Take time for yourself.
What does being a military caregiver mean to you?
I take care of my husband and make sure that he is okay both mentally and physically. I am always there for him and will be supportive no matter what. At times, it is more stressful, but I take that as it comes.
How do you find strength in the difficulty of your day-to-day?
I know my husband will check in with me when he wakes up. I also get strength by being there for the rest of my family, friends, and community. I also do a lot of deep breathing.
What do you think is the biggest misconception civilians or the military have about your situation?
To take time for yourself. If you have children, be there for them like you are there for your veteran. Let people help; don’t think that you can do everything for yourself.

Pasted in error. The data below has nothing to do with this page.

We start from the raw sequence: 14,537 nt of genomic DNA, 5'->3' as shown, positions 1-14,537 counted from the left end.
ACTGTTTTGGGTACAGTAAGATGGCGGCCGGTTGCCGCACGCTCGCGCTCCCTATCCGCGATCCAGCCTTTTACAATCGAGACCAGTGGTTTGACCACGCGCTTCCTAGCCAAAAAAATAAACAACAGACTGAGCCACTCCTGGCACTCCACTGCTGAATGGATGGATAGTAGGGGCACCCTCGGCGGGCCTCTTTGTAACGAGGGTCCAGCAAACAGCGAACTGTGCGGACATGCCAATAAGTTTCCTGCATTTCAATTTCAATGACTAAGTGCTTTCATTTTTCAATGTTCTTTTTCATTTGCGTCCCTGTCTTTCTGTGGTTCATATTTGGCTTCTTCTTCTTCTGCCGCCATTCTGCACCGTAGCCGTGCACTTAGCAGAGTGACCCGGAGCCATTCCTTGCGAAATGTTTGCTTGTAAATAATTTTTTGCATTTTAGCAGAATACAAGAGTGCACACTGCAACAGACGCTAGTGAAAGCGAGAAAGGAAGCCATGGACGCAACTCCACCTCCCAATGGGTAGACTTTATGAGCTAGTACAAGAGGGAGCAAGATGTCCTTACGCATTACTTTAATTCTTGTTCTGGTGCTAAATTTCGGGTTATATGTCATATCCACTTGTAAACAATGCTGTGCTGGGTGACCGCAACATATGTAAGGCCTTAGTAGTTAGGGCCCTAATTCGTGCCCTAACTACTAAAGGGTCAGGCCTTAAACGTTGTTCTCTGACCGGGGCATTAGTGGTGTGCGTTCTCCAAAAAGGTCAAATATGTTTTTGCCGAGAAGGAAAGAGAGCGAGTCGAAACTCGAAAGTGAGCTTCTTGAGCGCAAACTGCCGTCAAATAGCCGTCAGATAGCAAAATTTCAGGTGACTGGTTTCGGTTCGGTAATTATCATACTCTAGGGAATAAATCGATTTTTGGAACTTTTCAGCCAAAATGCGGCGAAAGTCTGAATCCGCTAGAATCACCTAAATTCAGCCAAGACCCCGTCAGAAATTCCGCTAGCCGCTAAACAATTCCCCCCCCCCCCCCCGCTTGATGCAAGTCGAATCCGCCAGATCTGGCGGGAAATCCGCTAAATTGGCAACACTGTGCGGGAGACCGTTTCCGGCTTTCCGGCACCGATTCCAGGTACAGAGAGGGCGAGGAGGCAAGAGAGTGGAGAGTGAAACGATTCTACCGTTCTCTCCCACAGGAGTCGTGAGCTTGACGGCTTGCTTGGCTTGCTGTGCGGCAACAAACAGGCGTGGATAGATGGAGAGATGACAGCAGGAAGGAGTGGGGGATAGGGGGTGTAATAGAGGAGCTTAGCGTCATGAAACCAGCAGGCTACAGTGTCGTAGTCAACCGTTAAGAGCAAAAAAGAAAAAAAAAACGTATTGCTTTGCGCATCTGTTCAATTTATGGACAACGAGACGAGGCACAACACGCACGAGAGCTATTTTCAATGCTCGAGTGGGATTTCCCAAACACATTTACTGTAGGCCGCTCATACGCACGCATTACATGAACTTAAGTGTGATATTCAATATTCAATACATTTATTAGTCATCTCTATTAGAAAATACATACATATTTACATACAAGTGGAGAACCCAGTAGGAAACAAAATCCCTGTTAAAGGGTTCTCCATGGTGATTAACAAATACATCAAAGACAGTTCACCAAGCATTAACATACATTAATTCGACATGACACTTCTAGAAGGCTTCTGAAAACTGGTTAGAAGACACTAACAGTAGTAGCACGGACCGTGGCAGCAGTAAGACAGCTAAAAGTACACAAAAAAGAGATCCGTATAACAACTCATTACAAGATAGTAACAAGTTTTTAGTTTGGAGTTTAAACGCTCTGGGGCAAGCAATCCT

Beth is a caregiver for her husband, Earl, who suffers from major depression and anxiety. Additionally, he was diagnosed with stage IV Non-Hodgkin's lymphoma in March 2015. Earl served over 22 years in the Air Force as a jet mechanic. They have two children, one 23 and one 18. Although Beth has a degree in social work, it has been hard understanding her husband's invisible wounds. These past nine years have not only been hard on Beth and her husband, but also her children. The children need attention in this process. Even though Beth gets stressed and worn out, she makes time and volunteers. As a Dole Caregiver Fellow, she wants to be an advocate for others dealing with invisible wounds, like emotional and mental issues--knowing that these affect the WHOLE family.